“Each contact with a human being is so rare, so precious, one should preserve it.” — Anais Nin
“The average dog is a nicer person than the average person.” — Andy Rooney
Social distancing is still the norm in many places, leaving people with six-foot gaps between one another. That may be a blessing in disguise, however, if we fill those gaps in with shelter dogs. Like grease between gears, dogs can help humans mesh in the—properly spaced—flesh once again.
Two dogs, with their owners, meeting for the first time. Makia Minich
Thanks to the shelter-in-place orders enacted across the country, there’s already been a huge uptick in the number of dogs sheltered. For example, Kitty Block, President and CEO of the Humane Society of the United States, told Wired that rates of fostering dogs have increased dramatically across the country. Some cities have experienced a 90% growth in adoptions. This is a very good trend. One that should continue after the quarantine orders are lifted.
No matter what stage of reopening your hometown is in, a foster dog will help you to socialize. The CDC notes that it’s fine to walk dogs with proper social distancing observed, which means it’s a great, safe way to get out and about. (Not to mention out in the sunshine, which is hugely beneficial for your health according to numerous studies.)
A Mayo Clinic video noting the health benefits of socializing.
Socializing in this way—face to face—is extremely important for psychological health. Medical News Today, for example, notes that research has shown that “Social motivation and social contact can help to improve memory formation and recall and protects the brain from neurodegenerative diseases.” Conversely, the European Public Health Alliance has noted that “Feelings of loneliness and social isolation, heightened by the current public health crisis, can have severe health consequences for a number of socio-economic groups.”
Sheltering dogs not only helps people socialize, but often times improves the quality of their social interactions. According to a 2015 study published in the journal, PLoS One, for example, dog owners “were significantly more likely than owners of other types of pets to regard people whom they met through their pet as a friend.” In addition, a survey conducted by The American Kennel Club found that “54% of dog owners believe having their pet has boosted their confidence and made it easier for them to talk to strangers.”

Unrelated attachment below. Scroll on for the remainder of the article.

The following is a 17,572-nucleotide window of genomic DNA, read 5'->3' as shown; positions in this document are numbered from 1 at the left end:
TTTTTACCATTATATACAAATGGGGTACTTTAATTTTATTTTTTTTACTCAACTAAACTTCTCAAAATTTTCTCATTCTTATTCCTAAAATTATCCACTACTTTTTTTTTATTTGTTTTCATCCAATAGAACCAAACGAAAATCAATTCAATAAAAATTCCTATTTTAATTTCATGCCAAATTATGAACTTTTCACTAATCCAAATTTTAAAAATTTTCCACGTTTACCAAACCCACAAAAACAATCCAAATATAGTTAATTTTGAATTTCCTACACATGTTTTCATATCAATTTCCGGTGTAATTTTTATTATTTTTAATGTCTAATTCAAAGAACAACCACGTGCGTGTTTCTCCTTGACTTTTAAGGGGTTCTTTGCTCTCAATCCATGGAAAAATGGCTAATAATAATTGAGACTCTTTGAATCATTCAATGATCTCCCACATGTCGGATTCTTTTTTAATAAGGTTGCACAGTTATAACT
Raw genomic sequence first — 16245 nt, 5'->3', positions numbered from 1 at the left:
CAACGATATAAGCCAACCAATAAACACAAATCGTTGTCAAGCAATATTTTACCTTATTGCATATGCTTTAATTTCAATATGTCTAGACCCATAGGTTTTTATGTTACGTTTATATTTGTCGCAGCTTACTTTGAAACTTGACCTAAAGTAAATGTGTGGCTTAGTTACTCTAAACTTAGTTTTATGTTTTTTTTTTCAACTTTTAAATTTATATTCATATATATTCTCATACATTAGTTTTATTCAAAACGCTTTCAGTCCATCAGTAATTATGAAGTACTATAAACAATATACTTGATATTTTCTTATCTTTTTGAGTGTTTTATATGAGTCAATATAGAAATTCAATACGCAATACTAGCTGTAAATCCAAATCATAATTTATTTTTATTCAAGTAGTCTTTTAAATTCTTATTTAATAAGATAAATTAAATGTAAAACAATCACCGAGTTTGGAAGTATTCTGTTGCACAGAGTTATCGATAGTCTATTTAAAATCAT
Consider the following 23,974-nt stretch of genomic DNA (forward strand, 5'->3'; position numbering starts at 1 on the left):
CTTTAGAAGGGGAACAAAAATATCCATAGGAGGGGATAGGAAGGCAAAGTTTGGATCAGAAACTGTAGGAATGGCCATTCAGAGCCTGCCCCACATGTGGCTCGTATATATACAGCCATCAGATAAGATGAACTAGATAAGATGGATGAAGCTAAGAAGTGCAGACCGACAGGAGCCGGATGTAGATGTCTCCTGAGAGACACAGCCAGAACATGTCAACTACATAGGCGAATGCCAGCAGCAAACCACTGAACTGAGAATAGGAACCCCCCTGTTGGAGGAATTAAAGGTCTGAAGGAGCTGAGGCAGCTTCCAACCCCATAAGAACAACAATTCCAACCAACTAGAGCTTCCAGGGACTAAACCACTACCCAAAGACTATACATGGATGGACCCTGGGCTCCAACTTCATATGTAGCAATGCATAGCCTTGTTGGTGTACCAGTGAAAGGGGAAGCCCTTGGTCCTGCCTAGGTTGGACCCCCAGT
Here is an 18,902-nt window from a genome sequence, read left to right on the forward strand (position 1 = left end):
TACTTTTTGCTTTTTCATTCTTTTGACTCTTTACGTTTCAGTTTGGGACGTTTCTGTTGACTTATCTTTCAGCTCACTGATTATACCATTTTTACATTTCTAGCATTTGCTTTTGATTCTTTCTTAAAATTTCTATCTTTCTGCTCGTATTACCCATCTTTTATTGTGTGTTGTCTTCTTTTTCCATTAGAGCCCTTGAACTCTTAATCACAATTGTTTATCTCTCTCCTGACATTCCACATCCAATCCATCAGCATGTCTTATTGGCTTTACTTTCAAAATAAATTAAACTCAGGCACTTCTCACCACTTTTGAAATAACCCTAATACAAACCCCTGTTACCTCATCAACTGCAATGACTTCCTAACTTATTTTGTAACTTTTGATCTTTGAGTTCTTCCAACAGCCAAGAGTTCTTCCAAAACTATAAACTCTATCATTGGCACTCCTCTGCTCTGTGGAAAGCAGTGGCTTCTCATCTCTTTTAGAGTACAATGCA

And, of course, there are the psychological benefits of caring for a creature that can’t care for itself. The Mental Health Foundation in the UK, for example, says that “Caring for a pet… gives your day purpose and reward, and a sense of achievement.” The Foundation adds that caring for a pet “also helps you feel valuable and needed.”
Besides all of that, there’s also this fact: Having a dog is a lot of fun! They’re cute, playful, and most of them can’t stop smiling. And based on this writer’s anecdotal experience with a foster pup, life is markedly improved with one around. Why, here she is now, to brighten your day with her goofy derp face.
The now-officially-adopted Gia with her bunny.
What do you think about fostering a dog to help you survive quarantine and eventually ease back into normal life? Are you ready to run out and foster a dog ASAP, or would you prefer to keep canines out of your social life? Give us your thoughts in the comments!
Feature image: Jelly Dude